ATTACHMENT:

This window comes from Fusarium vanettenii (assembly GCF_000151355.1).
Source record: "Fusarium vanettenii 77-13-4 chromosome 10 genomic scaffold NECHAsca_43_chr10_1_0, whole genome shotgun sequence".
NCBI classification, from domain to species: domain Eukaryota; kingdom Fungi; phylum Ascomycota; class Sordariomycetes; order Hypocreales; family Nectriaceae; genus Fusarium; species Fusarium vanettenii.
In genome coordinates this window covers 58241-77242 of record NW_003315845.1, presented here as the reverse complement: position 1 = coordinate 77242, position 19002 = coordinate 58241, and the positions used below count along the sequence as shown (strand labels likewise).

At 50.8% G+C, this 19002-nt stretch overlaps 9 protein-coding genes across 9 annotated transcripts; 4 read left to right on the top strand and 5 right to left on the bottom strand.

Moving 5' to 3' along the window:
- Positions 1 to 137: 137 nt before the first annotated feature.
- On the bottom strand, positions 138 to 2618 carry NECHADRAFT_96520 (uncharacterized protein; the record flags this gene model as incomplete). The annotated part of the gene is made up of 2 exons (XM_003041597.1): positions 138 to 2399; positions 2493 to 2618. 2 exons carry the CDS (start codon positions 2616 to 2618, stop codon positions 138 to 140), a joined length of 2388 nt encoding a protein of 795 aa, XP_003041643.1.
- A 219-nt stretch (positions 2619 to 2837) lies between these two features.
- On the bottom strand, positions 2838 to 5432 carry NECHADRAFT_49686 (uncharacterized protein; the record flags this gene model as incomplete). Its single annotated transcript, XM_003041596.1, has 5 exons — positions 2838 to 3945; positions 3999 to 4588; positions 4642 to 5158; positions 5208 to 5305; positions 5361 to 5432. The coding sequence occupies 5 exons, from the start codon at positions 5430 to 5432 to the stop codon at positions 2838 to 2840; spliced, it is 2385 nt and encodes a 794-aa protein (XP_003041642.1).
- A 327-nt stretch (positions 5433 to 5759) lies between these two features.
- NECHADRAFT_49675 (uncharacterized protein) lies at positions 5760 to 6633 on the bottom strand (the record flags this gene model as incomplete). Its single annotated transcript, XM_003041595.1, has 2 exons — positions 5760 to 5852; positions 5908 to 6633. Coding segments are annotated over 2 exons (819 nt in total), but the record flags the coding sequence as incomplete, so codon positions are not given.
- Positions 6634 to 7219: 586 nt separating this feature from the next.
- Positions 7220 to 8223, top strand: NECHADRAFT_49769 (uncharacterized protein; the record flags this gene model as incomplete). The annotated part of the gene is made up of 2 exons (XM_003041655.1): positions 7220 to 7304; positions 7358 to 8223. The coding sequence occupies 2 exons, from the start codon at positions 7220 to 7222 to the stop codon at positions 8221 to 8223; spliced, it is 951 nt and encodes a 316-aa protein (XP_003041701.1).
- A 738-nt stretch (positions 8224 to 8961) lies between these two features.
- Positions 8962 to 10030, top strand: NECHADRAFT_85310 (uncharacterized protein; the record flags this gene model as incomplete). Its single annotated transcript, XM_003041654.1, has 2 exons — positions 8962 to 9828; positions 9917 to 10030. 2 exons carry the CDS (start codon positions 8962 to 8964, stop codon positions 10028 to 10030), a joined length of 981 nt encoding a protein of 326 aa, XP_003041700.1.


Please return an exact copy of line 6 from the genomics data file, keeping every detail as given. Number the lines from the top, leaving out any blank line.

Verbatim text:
Moving 5' to 3' along the window: